On March 30, 2015, the Third Appellate District of the California Court of Appeal issued a published decision in Gallup v. Superior Court of Nevada County ruling that a plaintiff must exhaust the Labor Commissioner’s administrative remedies before filing a whistleblower retaliation claim under Labor Code section 1102.5. This case is contrary to the First Appellate District’s recent decision in Satyadi v. West Contra Costa Healthcare Dist. (2014) 232 Cal.App.4th 1022, which held that Senate Bill 666 – alleviating any requirement to exhaust administrative remedies with the Labor Commissioner as of January 1, 2014 – was declaratory of existing law.
FACTUAL AND PROCEDURAL BACKGROUND
Plaintiff Emily Gallup was a mediator in the Family Court Services department of the Superior Court of Nevada County (SCNC), who was terminated for violating the confidentiality of family court litigants. Gallup alleges that her termination was in retaliation for raising concerns that SCNC was failing to follow applicable legal and ethical mandates in the performance of family court mediations. It was undisputed that Gallup did not file an administrative complaint with the Labor Commissioner before bringing a civil action against the SCNC under Labor Code section 1102.5(b) (retaliation for whistleblowing). SCNC filed a demurrer on the ground that Gallup had failed to exhaust administrative remedies with the Labor Commissioner, which the trial court overruled. After a three-week trial on the Labor Code section 1102.5(b) claim, a jury awarded Gallup $313,206. However, the SCNC filed an appeal asserting that Gallup should have exhausted her administrative remedies before filing her civil complaint.
THE COURT OF APPEAL’S DECISION
In a unanimous decision, the Third Appellate District reversed the trial court’s decision on the demurrer, holding that under Campbell v. Regents of the University of California (2005) 35 Cal.4th 311, Gallup was required to exhaust administrative remedies under Labor Code section 98.7 before bringing suit.
In 2013, the Legislature enacted SB 666, which added section 244 to the Labor Code, and amended Labor Code section 98.7, to provide that, effective January 1, 2014, a plaintiff need not exhaust administrative remedies before the Labor Commissioner unless the Labor Code section upon which the claim is based requires exhaustion. Thus, the court first had to decide whether SB 666 applied to claims, like Gallup’s, filed before January 1, 2014.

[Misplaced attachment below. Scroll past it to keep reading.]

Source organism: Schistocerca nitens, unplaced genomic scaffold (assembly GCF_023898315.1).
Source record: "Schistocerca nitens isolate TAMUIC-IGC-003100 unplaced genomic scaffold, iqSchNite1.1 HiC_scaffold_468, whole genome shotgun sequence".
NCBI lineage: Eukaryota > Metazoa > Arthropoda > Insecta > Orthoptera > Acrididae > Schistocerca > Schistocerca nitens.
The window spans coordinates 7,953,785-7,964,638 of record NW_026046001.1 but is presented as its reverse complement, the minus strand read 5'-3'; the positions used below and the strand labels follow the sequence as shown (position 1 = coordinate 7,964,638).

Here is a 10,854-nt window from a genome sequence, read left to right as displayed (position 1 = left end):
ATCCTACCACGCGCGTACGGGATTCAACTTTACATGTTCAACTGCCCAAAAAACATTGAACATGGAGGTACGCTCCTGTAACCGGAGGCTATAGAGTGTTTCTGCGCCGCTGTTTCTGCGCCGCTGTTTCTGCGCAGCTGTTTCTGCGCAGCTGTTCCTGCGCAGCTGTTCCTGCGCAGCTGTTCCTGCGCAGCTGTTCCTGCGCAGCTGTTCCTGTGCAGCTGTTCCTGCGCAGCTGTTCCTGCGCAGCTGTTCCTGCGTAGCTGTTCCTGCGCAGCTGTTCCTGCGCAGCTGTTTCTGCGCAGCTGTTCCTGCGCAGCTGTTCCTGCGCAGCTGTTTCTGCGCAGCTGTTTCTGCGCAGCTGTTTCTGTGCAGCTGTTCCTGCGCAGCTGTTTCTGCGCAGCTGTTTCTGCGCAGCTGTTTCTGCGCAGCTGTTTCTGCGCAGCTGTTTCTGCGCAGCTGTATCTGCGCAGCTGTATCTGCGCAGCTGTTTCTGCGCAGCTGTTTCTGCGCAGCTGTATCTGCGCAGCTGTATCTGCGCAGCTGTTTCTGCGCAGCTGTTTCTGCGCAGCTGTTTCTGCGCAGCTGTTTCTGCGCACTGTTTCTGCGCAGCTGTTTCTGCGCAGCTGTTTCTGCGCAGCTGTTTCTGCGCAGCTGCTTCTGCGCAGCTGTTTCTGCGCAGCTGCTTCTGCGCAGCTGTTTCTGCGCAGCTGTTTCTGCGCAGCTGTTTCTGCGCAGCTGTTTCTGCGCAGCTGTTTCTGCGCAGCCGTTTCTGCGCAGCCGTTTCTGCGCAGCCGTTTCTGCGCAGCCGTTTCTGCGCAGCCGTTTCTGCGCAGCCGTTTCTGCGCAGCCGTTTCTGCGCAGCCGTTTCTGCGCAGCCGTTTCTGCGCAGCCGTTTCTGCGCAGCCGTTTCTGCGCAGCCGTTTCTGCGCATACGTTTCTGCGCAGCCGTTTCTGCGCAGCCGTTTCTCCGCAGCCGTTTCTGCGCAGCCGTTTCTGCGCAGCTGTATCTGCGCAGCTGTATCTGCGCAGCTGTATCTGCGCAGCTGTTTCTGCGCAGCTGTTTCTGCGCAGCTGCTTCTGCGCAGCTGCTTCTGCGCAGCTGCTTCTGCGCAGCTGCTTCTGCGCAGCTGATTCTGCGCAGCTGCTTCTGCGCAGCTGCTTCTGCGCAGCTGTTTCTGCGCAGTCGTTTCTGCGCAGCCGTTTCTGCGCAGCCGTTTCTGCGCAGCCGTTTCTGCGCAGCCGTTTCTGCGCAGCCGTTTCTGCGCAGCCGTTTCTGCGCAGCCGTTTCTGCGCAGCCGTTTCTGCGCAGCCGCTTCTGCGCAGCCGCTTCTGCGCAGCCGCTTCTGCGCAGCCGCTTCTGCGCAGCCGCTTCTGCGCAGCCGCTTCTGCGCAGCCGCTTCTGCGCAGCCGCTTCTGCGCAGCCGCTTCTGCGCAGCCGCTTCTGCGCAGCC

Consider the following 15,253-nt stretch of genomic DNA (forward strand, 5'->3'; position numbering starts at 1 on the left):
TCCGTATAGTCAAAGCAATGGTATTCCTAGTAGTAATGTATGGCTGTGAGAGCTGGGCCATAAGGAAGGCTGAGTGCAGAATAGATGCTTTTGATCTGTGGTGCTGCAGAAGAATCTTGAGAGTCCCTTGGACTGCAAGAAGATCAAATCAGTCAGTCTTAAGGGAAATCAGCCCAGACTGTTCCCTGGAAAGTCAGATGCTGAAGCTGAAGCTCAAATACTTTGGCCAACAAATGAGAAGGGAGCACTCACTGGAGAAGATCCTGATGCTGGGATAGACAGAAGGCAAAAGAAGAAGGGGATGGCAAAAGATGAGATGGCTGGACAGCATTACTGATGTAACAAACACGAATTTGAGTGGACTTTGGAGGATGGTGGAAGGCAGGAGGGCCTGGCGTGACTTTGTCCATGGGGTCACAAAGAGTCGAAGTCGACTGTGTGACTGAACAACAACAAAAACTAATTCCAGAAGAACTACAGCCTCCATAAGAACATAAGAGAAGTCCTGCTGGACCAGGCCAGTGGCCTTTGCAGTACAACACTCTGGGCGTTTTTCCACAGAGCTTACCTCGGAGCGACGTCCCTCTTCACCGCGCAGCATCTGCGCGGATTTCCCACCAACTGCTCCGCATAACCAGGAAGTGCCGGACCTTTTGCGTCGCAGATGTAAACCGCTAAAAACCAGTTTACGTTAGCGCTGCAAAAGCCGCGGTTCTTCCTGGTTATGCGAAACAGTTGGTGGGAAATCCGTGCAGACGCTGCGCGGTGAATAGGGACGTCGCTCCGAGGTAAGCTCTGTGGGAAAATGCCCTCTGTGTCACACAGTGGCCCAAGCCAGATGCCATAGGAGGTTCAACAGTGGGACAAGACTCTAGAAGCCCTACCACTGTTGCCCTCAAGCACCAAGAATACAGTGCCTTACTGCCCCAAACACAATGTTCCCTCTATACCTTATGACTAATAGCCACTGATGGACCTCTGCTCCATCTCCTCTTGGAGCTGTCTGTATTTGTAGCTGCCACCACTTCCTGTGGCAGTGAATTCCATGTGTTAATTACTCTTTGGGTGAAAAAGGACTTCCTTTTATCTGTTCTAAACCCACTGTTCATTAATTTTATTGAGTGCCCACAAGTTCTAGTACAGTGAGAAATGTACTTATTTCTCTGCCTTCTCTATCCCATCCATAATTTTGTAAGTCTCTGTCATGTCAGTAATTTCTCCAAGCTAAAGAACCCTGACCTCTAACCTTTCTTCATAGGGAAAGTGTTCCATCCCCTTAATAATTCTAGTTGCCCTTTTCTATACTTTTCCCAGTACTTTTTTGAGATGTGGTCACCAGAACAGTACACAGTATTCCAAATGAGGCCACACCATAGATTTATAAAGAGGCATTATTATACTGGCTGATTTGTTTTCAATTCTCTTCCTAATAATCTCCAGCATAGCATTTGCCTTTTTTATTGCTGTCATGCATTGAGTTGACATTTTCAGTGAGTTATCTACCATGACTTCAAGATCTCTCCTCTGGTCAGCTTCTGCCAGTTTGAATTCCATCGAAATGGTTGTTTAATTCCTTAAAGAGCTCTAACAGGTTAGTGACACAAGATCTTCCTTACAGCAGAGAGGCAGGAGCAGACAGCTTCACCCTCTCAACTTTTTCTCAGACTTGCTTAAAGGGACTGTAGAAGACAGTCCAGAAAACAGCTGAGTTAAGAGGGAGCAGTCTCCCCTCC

Gallup argued that the Legislature’s action in passing SB 666 was meant to “clarify” existing law as set out in Lloyd v. County of Los Angeles (2009) 172 Cal.App.4th 320, which held that filing a complaint with the Labor Commissioner under Labor Code section 98.7 was permissive. The court recited the general rule that statutes typically operate prospectively only, and found no express declaration in SB 666 that it was intended to apply retroactively. The court also found no evidence that the Legislature was merely clarifying existing law, as nothing in the statute or legislative history indicated such an intent. The court declined to follow the contrary holding in Satyadi, noting that a court of appeal decision does not bind other appellate districts.
Turning to the question of exhaustion, the Third District refused to follow
Lloyd, citing case law holding that, “if an administrative remedy is available it must be exhausted, even if couched in permissive language.” The court concluded that
Campbell provided the applicable rule of law – a plaintiff must exhaust available administrative remedies provided by statute before bringing suit under Labor Code section 1102.5. In doing so, the court cleared up a misconception that
Campbell only requires exhaustion of an employer’s internal remedies, noting that
Campbell’s holding is based on the unique nature of the University of California’s internal grievance procedure, which has the force of statute. Finally, the court found that Gallup’s pre-termination grievance arbitration and presentation of a claim pursuant to the Government Claims Act did not satisfy the exhaustion requirement.
Although the issue of administrative exhaustion as to Labor Code claims will eventually become moot due to SB 666, there are a significant number of existing cases involving claims that pre-dated the passage of SB 666. Because it conflicts with Satyadi, Gallup potentially sets up a showdown at the California Supreme Court regarding the requirement of administrative exhaustion that could have a substantial effect on the disposition of these pre-2014 cases. Stay tuned!
For further information, contact Tim Yeung (916.258.8803, email@example.com), Steve Shaw (415.678.3836, firstname.lastname@example.org) or Erich Shiners (916.258.8804, eshiners @rshslaw.com).